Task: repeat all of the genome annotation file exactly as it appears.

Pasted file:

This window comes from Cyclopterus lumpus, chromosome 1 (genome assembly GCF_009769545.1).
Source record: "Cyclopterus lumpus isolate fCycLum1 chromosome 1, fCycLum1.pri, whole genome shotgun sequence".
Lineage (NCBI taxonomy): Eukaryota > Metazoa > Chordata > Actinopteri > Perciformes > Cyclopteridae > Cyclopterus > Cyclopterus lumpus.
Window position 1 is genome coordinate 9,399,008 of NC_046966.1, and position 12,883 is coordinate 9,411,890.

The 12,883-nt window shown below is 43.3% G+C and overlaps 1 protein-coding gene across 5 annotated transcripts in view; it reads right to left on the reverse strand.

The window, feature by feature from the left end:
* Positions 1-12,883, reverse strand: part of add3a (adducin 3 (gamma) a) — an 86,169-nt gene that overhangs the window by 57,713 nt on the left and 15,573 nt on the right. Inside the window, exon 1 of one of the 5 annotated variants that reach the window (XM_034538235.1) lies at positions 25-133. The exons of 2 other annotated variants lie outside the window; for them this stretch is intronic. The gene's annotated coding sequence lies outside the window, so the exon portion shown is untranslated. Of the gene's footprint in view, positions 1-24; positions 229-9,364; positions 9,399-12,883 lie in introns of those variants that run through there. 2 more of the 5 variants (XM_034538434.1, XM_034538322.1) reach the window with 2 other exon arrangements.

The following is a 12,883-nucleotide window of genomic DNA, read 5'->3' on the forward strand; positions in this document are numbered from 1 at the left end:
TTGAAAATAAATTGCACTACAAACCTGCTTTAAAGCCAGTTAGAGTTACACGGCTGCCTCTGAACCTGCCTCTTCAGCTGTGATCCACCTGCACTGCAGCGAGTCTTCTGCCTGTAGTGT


This window comes from Cyclopterus lumpus, chromosome 1 (genome assembly GCF_009769545.1).
Source record: "Cyclopterus lumpus isolate fCycLum1 chromosome 1, fCycLum1.pri, whole genome shotgun sequence".
Lineage (NCBI taxonomy): Eukaryota > Metazoa > Chordata > Actinopteri > Perciformes > Cyclopteridae > Cyclopterus > Cyclopterus lumpus.
Window position 1 is genome coordinate 9,399,008 of NC_046966.1, and position 12,883 is coordinate 9,411,890.

The 12,883-nt window shown below is 43.3% G+C and overlaps 1 protein-coding gene across 5 annotated transcripts in view; it reads right to left on the reverse strand.

The window, feature by feature from the left end:
* Positions 1-12,883, reverse strand: part of add3a (adducin 3 (gamma) a) — an 86,169-nt gene that overhangs the window by 57,713 nt on the left and 15,573 nt on the right. Inside the window, exon 1 of one of the 5 annotated variants that reach the window (XM_034538235.1) lies at positions 25-133. The exons of 2 other annotated variants lie outside the window; for them this stretch is intronic. The gene's annotated coding sequence lies outside the window, so the exon portion shown is untranslated. Of the gene's footprint in view, positions 1-24; positions 229-9,364; positions 9,399-12,883 lie in introns of those variants that run through there. 2 more of the 5 variants (XM_034538434.1, XM_034538322.1) reach the window with 2 other exon arrangements.

The following is a 12,883-nucleotide window of genomic DNA, read 5'->3' on the forward strand; positions in this document are numbered from 1 at the left end:
TTGAAAATAAATTGCACTACAAACCTGCTTTAAAGCCAGTTAGAGTTACACGGCTGCCTCTGAACCTGCCTCTTCAGCTGTGATCCACCTGCACTGCAGCGAGTCTTCTGCCTGTAGTGT